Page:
Testing a new drug to reduce anxiety and agitation in people with Alzheimer's disease and dementia


A person with Alzheimer's often feels anxious or upset easily. They might be restless, unable to sleep or pace back and forth. These problems, called agitation, can keep them from a normal day-and-night routine and might become harmful for your loved one or their caregivers.

Can FDA-approved medication that treats sadness and anxiety also help with agitation? USC Alzheimer Disease Research Center is looking for volunteers with any form of dementia (Alzheimer's disease) to join our 24-week study of Escitalopram to reduce agitation.

Volunteers and their caregivers will receive structured and personalized resources and therapies. Participants will receive Escitalopram for 12 weeks, with in-person visits at weeks 3, 6, 9, and 12, and with telephone contacts between in-person visits.

Must speak and understand English or Spanish

关键词: Alzheimer's Disease, dementia, agitation, caregivers, anxiety, nervousness


USC Keck Hospital, 1520 San Pablo Street 90033

  • Men & Women
Age icon
18 +


  • 24 weeks

  • 6 in-person visits

  • 7 telephone contacts

  • Escitalopram or placebo

  • Blood sample

  • Memory testing

  • Therapy

  • Heart activity measurement

  • There will be no payment for your participation.

  • There is no cost to participants who participate.

Why participate?


New study @USC tests a new drug to see if it reduces anxiety and agitation in people with #Alzheimer's disease and #dementia. Join today!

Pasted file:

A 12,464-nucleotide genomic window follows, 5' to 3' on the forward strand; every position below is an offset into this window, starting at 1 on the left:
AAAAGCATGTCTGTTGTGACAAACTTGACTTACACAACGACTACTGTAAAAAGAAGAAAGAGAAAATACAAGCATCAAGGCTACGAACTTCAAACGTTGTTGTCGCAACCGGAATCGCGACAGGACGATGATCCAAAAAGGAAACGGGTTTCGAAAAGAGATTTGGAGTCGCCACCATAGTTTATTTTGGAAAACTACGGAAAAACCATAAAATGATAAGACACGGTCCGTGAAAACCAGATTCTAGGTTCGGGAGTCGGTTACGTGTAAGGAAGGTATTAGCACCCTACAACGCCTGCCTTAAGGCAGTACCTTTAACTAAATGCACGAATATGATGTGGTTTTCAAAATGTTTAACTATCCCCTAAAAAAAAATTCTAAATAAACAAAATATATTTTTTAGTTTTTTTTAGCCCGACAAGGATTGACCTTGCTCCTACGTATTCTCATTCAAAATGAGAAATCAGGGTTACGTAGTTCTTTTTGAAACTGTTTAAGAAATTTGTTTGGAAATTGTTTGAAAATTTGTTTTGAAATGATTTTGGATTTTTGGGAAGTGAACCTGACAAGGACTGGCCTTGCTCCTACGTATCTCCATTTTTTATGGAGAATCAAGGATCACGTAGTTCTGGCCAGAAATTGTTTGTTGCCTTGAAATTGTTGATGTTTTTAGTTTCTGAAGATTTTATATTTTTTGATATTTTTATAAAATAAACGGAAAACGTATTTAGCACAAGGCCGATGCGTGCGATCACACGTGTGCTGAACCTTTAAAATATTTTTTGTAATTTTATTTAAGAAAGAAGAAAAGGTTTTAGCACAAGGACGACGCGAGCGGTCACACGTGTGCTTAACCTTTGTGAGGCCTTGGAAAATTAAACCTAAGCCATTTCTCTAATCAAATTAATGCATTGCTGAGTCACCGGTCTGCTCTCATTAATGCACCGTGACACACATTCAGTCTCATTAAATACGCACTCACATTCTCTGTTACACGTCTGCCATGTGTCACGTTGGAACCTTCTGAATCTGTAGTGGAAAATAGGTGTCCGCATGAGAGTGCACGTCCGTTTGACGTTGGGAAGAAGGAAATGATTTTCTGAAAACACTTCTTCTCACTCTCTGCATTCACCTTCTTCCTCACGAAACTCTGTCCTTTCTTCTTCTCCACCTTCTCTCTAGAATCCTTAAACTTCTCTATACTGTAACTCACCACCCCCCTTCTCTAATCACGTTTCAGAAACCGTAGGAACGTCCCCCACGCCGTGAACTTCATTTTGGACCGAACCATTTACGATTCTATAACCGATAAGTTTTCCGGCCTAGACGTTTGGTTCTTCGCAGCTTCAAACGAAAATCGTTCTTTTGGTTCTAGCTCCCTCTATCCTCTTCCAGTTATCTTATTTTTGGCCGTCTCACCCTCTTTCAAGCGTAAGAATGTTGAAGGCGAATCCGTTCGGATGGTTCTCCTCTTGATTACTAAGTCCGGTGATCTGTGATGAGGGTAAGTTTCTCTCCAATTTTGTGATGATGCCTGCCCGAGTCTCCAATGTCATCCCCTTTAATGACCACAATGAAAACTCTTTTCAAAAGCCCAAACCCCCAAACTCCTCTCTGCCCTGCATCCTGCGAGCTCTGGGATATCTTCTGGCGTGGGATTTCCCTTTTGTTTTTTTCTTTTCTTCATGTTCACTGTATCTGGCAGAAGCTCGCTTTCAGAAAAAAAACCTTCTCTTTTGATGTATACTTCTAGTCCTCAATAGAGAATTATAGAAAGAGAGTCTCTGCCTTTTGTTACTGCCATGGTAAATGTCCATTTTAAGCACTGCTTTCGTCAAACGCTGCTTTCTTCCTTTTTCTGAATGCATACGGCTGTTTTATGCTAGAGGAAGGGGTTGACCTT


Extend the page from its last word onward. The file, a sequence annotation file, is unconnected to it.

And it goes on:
• Alzheimer’s Disease or dementia
  • Agitation behaviors
  • Must speak and understand English or Spanish


  • Major Depression
  • Residence in a skilled nursing or Long-Term Acute Care (LTAC) facility
  • Significant communicative impairments that would affect participation in a clinical trial

About This Study

This research study is sponsored by the National Institute on Aging (NIA), in collaboration with the Johns Hopkins Center for Clinical Trials and Evidence Synthesis.

ClinicalTrials.gov Identifier: NCT03108846

You might benefit from this study because it might lessen your agitation and improve your ability to take care of yourself.

Your caregiver might benefit from the counseling sessions that will help provide your caregiver with information and emotional support.

This study might help your caregiver feel better able to care for you.

Study Team

Principal Investigator
Lon Schneider, MD

For questions about this study, contact:

  • Clinical Trials Manager Mauricio Becerra
  • University of Southern California Keck School of Medicine
  • 323-442-7594
  • mjbecerr@usc.edu

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